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I want to test out various clustering approaches on a dataset. I have the true labels, which can take 4 possible values (1,2,3,4). I want to cluster the observations into these groups based on the other data I have. I can perform the clustering easily enough, but how do I know if the labels given by the algorithm correspond to the label in the original data? For example, the model may assign 2 to all those which are actually label 4, and then when I test for accuracy, all those labelled 2 would be flagged as false, despite being true. Do I need to somehow test out all possible combinations of the final labels, to see which one has the lowest error vs the true labels? Is there an easy way to do this in R?

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  • $\begingroup$ Clustering is an unsupervised method and is typically implemented when you don't have labels. If you have labels, why not perform classification? $\endgroup$
    – Ryan Volpi
    Mar 26 at 20:23
  • $\begingroup$ @RyanVolpi I'm just playing around with some data so I can practice the methods. Hence, I'd like to be able to benchmark the methods $\endgroup$
    – Michael21
    Mar 26 at 20:27
  • $\begingroup$ I recommend you to read a description Word document of mine, for collection "Compare partitions" on my web-page. There you will find the many agreement measures (some of them mentioned by Lewian's answer) with formulas. $\endgroup$
    – ttnphns
    Mar 26 at 23:17
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There are a number of measures to do this, i.e., to compare two clusterings, one of which may be the true one if you have it. The probably most popular one is the adjusted Rand index, computed (not only) by the R-command adjustedRandIndex in package mclust. This is based on comparing for all pairs of observations whether they are in the same cluster in one clustering and also in the other clustering. This would be a positive case, as well as if they are in different clusters in both clusterings, whereas if they are in different clusters in one clustering and in the same cluster in the other one, this would be a negative case for measuring similarity/recovery. This approach does not depend on the numbering/labelling of the clusters, and can also be applied to clusterings that have different numbers of clusters. It is standardised in order to give a value of 1 if clusterings are identical, and 0 if they behave as randomly unrelated clusterings would behave on average, i.e., it can be negative, but 0 and all values below it are very bad results.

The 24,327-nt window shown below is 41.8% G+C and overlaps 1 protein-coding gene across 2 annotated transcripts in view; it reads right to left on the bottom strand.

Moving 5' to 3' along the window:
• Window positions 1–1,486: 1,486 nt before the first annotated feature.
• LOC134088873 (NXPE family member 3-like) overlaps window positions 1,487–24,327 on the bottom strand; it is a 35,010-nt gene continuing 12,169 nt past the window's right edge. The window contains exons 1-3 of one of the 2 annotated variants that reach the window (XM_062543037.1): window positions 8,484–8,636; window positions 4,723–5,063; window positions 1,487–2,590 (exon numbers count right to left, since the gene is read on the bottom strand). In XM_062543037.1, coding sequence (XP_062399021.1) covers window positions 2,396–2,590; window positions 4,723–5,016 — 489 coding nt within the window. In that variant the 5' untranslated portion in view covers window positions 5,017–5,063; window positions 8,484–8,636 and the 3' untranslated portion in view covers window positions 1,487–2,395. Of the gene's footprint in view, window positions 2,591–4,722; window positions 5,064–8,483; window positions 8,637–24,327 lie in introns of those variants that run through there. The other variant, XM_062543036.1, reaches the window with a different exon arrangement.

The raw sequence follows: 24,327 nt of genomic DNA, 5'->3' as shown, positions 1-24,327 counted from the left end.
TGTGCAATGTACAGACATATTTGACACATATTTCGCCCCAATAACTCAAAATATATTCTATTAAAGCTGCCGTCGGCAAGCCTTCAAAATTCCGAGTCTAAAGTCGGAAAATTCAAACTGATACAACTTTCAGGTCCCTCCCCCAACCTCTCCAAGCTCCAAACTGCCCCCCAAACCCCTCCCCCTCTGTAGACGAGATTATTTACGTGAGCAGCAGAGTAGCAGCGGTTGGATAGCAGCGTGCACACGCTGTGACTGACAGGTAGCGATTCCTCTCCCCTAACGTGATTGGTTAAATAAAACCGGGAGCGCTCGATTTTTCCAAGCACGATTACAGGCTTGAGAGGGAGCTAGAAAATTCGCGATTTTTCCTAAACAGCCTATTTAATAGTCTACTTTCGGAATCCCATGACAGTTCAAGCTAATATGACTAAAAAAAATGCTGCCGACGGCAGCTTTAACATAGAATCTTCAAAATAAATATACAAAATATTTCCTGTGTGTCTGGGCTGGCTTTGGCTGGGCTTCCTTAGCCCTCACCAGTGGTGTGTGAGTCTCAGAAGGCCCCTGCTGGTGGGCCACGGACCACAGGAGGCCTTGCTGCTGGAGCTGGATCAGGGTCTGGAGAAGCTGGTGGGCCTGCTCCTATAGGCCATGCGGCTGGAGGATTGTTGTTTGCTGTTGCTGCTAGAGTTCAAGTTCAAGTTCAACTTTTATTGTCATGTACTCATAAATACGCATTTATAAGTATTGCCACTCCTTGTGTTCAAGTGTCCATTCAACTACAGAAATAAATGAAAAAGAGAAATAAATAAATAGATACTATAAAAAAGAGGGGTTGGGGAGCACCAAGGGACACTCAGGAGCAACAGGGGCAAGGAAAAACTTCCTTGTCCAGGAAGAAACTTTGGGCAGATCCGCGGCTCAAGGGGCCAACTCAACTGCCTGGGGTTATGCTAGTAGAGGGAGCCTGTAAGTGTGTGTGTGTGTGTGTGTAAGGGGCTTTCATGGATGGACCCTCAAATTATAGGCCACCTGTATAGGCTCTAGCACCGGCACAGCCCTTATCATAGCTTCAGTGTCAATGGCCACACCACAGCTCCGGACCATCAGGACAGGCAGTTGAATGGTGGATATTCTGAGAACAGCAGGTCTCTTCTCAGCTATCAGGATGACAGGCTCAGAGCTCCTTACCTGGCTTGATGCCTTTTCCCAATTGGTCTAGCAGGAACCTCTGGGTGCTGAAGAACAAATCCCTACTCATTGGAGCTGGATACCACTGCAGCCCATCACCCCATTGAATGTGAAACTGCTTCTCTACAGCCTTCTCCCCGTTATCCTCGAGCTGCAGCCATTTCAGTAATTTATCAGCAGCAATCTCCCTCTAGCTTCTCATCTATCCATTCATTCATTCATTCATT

References: Adjusted Rand index in:

L. Hubert and P. Arabie (1985) Comparing Partitions, Journal of the Classification, 2, pp. 193-218.

Overview of criteria and some alternatives:

Amigó, E., Gonzalo, J., Artiles, J. et al. (2009) A comparison of extrinsic clustering evaluation metrics based on formal constraints. Inf Retrieval 12, 461–486.

M. Meila (2015) Criteria for Comparing Clusterings. In Hennig, C., Meila, M., Murtagh, F., Rocci, R. (eds.) Handbook of Cluster Analysis. Chapman & Hall/CRC.

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  • $\begingroup$ Will the rand index be affected by the choice of label made by the algorithm? $\endgroup$
    – Michael21
    Mar 26 at 20:39
  • $\begingroup$ No. As I explained (maybe clearly only in the edit that came after your comment;-). $\endgroup$ Mar 26 at 20:41
  • $\begingroup$ Yes sorry, I hadn't seen the edit. $\endgroup$
    – Michael21
    Mar 26 at 20:42

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